Sci. Aging Knowl. Environ., 24 March 2004
Vol. 2004, Issue 12, p. pe13
[DOI: 10.1126/sageke.2004.12.pe13]


How Good Are Quantitative Complementation Tests?

Philip M. Service

The author is in the Department of Biological Sciences, Northern Arizona University, Flagstaff, AZ 86011, USA. E-mail: Philip.Service{at}

Key Words: quantitative complementation test • life-span gene • Drosophila • quantitative genetics • QTL mapping

In this Perspective, I present a quantitative geneticist's view of life span and summarize the strengths and weaknesses of strategies that are being used by quantitative geneticists to find life-span genes in Drosophila melanogaster. I then describe the results of a recent study by Geiger-Thornsberry and Mackay (1) that used quantitative complementation tests to screen candidate life-span genes in flies. Complementation tests may seem to be a promising tool for finding life-span genes. However, I argue that they are highly problematic and likely to be misleading.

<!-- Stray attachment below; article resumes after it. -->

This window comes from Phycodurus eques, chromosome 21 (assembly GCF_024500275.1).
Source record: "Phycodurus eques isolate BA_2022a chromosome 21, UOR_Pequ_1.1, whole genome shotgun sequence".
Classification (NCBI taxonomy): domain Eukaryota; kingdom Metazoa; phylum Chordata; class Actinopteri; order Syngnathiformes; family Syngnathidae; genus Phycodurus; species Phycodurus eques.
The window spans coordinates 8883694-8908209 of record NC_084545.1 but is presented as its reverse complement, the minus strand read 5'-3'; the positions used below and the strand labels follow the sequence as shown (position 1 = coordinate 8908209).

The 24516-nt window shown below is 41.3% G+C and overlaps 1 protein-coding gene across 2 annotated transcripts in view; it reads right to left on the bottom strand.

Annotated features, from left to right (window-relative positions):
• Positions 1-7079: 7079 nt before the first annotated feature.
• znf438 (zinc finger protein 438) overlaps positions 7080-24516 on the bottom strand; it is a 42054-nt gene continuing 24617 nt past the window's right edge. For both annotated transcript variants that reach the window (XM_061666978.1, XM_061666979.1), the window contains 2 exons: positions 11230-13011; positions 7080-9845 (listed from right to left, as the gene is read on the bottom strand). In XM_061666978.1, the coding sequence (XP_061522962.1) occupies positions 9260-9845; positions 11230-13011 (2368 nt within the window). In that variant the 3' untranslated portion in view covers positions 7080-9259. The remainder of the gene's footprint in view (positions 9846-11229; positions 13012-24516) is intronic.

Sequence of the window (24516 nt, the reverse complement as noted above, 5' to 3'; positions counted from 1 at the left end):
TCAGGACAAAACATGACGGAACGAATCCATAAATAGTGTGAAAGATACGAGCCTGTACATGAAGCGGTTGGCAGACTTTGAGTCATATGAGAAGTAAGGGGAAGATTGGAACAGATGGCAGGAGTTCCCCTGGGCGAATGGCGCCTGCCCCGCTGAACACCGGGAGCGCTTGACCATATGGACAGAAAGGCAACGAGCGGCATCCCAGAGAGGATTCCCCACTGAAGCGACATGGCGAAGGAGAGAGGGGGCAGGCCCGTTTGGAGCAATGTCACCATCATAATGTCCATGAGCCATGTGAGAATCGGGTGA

Quantitative Genetics and Life Span

A quantitative trait is measured on a numerical scale (years, centimeters, number of offspring, and so on). Life span in flies appears to be a typical quantitative trait. Variation in life span is controlled by at least several genes and is strongly affected by environmental factors. The Drosophila life span has moderate heritability, and average life span can readily be changed by selection experiments (2-9) (see Rose and Charlesworth Classic Paper). More recently, several laboratories have applied the techniques of quantitative trait locus (QTL) mapping in efforts to identify genes that affect life-span variation in flies (10-20). Taken at face value, such experiments suggest that there may be 20 to perhaps more than 100 such "life-span" genes.